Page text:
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It's not exactly "news" that spending time in nature benefits human health and well-being. But an experiment conducted  by social scientists along some mountain trails in Colorado shows - it's not just the wind in our faces or the grandeur of the scenery we need to thank.                                              by Larry Powell A PinP photo.

Tough Times for Animal Travellers

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Committee on the Status of Endangered Wildlife in Canada. (COSEWIC) The Blackmouth ( Oncorhynchus tshawytscha) a type of Chinook.  Image by Animal Diversity Web. After maturing at sea, Chinook Salmon on Canada's West Coast swim back to their natal streams to spawn. Twenty-eight populations of Chinook Salmon live in Southern British Columbia, each with different habitats and survival strategies. Chinook Salmon face many threats in both fresh and saltwater, including climate change and detrimental effects from hatchery fish. At the current meeting, COSEWIC considered the 12 populations of Chinook Salmon most impacted by hatcheries: four were designated Endangered, three Threatened, and one Special Concern, while one was deemed Not at Risk. Three remote populations were determined to be Data Deficient, and will require additional research before being re-assessed.   Details here.

If we are to stabilize world food production, we not only need a wider variety of crops, but ones that are sown and harvested at different times, too.

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SCIENCE DAILY Harvesting of vast fields of food crops like this one in Manitoba, Canada, have had to be delayed over winter due to unseasonably bad weather in recent years. A PinP photo. Securing food supplies around the globe is a challenge facing humanity, especially in light of the predicted increase in the world's population and the effects of climate change. Greater crop diversity in agriculture is seen as a stabilizing factor for food security. Yet crop diversity alone is not sufficient. Researchers now argue that it's also essential that crops differ in their temporal production patterns. Story here.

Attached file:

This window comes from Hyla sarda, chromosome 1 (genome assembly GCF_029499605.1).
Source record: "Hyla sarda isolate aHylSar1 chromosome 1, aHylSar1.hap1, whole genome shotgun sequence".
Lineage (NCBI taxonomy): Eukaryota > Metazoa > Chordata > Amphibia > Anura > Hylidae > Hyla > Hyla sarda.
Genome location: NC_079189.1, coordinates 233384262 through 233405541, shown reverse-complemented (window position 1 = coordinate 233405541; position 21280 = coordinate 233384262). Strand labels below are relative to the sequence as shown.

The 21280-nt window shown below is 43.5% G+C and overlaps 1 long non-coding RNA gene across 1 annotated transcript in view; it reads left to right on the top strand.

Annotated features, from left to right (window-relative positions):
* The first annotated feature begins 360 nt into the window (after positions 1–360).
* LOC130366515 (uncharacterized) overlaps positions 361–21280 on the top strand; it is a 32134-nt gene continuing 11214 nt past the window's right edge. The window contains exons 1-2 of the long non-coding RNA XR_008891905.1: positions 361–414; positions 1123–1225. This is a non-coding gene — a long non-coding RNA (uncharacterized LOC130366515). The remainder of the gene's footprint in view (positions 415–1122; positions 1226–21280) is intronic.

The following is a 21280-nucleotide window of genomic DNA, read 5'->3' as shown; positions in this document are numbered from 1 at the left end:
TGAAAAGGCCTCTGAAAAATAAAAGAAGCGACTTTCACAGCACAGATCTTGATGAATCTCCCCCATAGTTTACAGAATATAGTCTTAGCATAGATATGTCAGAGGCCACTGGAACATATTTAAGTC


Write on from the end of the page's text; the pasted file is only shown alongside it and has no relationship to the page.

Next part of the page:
Human-made materials outweigh living biomass

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                        Journal Nature A PinP photo. The year 2020 may mark the crossover point when human-made mass surpasses that of living biomass according to a study published in Nature this week. The mass embedded in human-made items, such as buildings, roads and machines, has doubled every 20 years for the past 100 years. These findings underscore the increasing impacts that humans have on Earth. Since the first agricultural revolution humans have halved plant biomass, from around 2 teratonnes (2,000,000,000,000 tonnes) to the current value of around 1 teratonne, through land-use changes such as agriculture and deforestation. The increasing production and accumulation of human-made objects (termed anthropogenic mass) has also contributed to a shift in the balance between living and human-made mass. Ron Milo and colleagues estimate changes in global biomass and human-made mass from 1900 to the present day. They show that at the beginning of the twentieth century, the mass of hu

The Big Banks’ Green Bafflegab

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The Tyee Profit, profit, profit. Look behind their pro-climate ads and do what they do. Follow the money. Story here. RELATED: How ethical are ethical funds?

Humanity is waging war on nature, says UN secretary general

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António Guterres lists human-inflicted wounds on natural world in stark message World is ‘doubling down’ on fossil fuels despite climate crisis – UN report Pumpjacks dot the landscape in southwestern Manitoba. A PinP image.

New UN climate report is bleak, but there's a solution - trees.

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CONSERVATION  INTERNATIONAL (Note - this report came out last year. But it bears repeating.) Humanity must overhaul the global food system to stop the climate breakdown, according to a dire report released in 2019.  Story here. When trees are grown together with crops and livestock, as an integrated production unit, numerous benefits can be observed. Trees have been shown to indirectly increase crop yields, improve soil and water quality, increase biodiversity, reduce greenhouse gas emissions, and increase carbon sequestration. (Source - Climate Connection.) Scenes such as this, where trees were planted in rows, as "shelterbelts," used to be common on the Canadian prairies. But, no more. Many farmers are now slashing and burning such trees, so their huge farm machines can operate more efficiently, such as this one in southwestern Manitoba. A PinP photo.